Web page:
Learn the conditions you will encounter from Backcountry Information for the Adirondacks webpages.
- Winter Conditions (below freezing temperatures, snow, and ice) are present throughout the Adirondacks. Snow depths range from 0 to 12 inches. Deepest snows are in the High Peaks Region, the Central Western and Western Adirondacks and in the higher elevations. See the NERFC Snow Page for current snow information. Learn how to have a safe and enjoyable outdoor winter experience.
- Mountain Summit Conditions will be more extreme than those found at the trailhead. Temperatures will be colder, winds will be stronger, wind chill temperatures will be much lower, and snow will be deeper. Check the National Weather Service Mountain Point Forecasts for selected summits.
- Trail Conditions: Trails are icy. Microspikes and less aggressive traction devices may be suitable for low-elevation level trails, however, crampons will be needed for slopes and high elevation trails.
- Snowmobile Trails: Snowmobile clubs have closed most of the trail systems in the Fulton, Saratoga, and southern Hamilton Counties due to the lack of snow and the amount of ice and bare patches on the trails. These conditions can be found throughout much of the Adirondacks. Check local conditions before going out.
- Ice on River and Streams: Ice is building on rivers and streams. Ice over moving water is thin. Beware of perched ice and use caution at stream crossings.
- Ice on Lakes and Ponds: Ice is solid and there is little to no snow cover on most ponds and lakes. Be safe on ice.
- Always check the thickness of ice before traveling across it. Avoid ice:
- Over running water
- Near inlets & outlet
- Near boathouses & docks – especially those with “bubblers” or other ice prevention devices.
- Remember, ice that holds snow may not hold the weight of a person or snowmobile.
Notices below reflect recent changes in conditions and recreation infrastructure work completed by DEC and its partners.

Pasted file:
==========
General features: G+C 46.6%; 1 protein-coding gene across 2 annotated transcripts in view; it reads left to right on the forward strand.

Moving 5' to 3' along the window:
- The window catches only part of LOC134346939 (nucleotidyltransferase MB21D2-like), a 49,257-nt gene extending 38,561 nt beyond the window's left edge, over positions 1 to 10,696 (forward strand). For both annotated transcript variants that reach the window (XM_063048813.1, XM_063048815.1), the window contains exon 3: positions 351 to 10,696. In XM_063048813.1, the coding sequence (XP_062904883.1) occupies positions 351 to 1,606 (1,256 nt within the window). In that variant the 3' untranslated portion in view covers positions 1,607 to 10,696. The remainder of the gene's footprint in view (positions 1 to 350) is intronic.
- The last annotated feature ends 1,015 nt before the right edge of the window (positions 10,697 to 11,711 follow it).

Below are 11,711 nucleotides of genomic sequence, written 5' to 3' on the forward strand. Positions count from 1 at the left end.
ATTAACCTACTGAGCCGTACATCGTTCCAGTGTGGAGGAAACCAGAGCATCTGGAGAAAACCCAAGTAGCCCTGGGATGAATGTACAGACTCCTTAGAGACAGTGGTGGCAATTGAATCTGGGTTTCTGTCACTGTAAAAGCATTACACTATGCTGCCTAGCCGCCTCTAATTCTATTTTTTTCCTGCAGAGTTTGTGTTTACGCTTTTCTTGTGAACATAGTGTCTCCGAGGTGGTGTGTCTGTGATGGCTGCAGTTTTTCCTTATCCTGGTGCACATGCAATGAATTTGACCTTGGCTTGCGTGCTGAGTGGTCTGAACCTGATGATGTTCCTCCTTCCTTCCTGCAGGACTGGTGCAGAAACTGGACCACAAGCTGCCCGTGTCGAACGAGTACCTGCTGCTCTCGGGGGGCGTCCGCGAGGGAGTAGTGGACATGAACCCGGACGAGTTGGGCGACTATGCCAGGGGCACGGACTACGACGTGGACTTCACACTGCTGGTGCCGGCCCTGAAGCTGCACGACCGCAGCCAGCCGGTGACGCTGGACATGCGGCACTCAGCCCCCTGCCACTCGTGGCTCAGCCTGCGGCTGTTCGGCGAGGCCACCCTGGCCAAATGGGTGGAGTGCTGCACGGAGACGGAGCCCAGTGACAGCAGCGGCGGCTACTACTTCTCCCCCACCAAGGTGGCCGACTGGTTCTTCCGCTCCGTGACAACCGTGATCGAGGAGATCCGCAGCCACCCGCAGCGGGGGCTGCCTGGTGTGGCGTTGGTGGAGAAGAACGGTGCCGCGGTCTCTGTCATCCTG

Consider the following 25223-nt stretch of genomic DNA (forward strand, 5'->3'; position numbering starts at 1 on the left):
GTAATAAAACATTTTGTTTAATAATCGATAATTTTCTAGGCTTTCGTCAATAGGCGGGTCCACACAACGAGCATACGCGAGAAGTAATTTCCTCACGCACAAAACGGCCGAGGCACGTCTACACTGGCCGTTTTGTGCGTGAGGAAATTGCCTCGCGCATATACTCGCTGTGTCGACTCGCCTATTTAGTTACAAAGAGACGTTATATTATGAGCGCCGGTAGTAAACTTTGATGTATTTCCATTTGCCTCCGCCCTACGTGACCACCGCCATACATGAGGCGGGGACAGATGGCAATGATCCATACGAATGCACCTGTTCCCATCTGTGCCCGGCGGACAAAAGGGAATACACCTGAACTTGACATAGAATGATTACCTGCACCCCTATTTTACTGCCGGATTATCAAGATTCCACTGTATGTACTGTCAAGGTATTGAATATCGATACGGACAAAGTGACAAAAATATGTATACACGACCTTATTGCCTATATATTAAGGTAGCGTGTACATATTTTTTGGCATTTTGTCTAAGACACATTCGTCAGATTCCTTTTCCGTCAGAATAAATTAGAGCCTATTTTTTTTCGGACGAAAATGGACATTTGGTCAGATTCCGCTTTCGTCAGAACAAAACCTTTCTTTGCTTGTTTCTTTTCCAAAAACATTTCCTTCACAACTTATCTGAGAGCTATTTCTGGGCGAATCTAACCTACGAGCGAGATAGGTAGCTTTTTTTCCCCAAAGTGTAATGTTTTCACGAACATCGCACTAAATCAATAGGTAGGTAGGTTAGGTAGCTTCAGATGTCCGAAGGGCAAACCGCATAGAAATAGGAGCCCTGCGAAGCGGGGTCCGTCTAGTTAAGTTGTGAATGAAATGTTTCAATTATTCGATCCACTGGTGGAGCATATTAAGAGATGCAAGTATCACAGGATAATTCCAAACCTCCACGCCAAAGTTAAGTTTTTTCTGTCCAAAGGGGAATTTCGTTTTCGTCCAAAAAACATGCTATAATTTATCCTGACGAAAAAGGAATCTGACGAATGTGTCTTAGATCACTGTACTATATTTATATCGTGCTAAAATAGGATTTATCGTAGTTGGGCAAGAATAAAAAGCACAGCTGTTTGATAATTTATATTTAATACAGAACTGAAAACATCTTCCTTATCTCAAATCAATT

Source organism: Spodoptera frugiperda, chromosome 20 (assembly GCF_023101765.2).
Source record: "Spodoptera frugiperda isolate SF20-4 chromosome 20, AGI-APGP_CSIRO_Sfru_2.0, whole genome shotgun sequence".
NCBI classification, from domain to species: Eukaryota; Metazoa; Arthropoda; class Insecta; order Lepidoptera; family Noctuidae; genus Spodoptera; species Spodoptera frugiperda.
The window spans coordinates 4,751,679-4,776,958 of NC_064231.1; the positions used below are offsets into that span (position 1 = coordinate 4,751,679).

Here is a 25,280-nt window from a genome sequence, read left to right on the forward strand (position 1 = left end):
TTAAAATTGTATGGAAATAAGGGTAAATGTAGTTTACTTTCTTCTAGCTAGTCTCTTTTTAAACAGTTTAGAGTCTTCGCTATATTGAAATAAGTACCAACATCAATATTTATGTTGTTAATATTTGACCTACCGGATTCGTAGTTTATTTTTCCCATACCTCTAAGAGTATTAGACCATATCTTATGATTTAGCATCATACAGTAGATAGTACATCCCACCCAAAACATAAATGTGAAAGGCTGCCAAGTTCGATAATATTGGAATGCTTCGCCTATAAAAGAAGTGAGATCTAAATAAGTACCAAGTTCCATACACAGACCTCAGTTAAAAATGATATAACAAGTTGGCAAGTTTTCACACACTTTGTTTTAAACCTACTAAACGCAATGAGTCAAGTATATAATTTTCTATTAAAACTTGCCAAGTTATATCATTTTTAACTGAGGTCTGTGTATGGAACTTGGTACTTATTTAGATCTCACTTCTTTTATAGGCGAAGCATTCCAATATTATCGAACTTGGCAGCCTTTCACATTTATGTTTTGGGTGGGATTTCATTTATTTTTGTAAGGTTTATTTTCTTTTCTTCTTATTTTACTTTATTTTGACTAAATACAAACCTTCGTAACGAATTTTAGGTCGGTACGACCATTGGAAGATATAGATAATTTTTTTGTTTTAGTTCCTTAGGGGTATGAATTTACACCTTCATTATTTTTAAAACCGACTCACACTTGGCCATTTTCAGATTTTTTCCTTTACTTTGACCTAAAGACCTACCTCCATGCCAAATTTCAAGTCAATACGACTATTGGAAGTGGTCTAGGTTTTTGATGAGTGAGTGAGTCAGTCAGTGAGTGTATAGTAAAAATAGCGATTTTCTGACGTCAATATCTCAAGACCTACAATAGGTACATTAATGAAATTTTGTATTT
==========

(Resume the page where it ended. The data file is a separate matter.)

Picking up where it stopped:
- Moose River Plains Wild Forest, Ferris Lake Wild Forest, Shaker Mountain Wild Forest, Jessup River Wild Forest, Wilcox Lake Wild Forest: Due to the lack of snow and amount of ice and bare patches on snowmobile trail surfaces, trail systems in Fulton County, Saratoga County and southern Hamilton County have been closed until significant snow accumulates. Check local trail conditions before going out.
- High Peaks Wilderness: The Cascade Day Use area, located off State Route 73 between Lower and Upper Cascade Lakes, is closed until further notice due to the icy condition of the unmaintained entry road.
- High Peaks Wilderness: Lake Colden Caretaker reports 22 inches (55 cm) of snow at the stake on the shores of Lake Colden (Elevation 2,750 ft./838 m) with up to 3 to 4 feet snow (91 to 122 cm) in the higher elevations.
- Trails are icy.
- Microspikes are suitable between trailhead and Marcy Dam (Elevation 2360 ft./720 m)
- Crampons required on high elevation, steep slopes.
- Snowshoes should be carried on all hikes above 2,300 feet (700 m) and used wherever snow depths exceed 8 inches.
- Lake Colden and Avalanche Lake are crossable but ice around the inlets and outlets of both lakes should be avoided.
- Water levels in high elevation brooks remain higher than usual.
- Trails are icy.
- Whiteface Mountain Intensive Use Area: A small section of the Whiteface Mountain Trail just above the junction with the Whiteface Highway (Wilmington Turn) has been rerouted to avoid the hazard created by ice conditions and the “rock cut” of the highway.
- McKenzie Mountain Wilderness: The first bridge on the Jackrabbit Trail between McKenzie Pond Road and McKenzie Pond is once again passable but caution should be used while crossing.
- William C. Whitney Wilderness: Lake Lila Road is closed to public motor vehicle access until the end of the spring mud season. Hikers, snowshoers, and cross-country skiers may use the road but are prohibited from trespassing on adjacent private lands.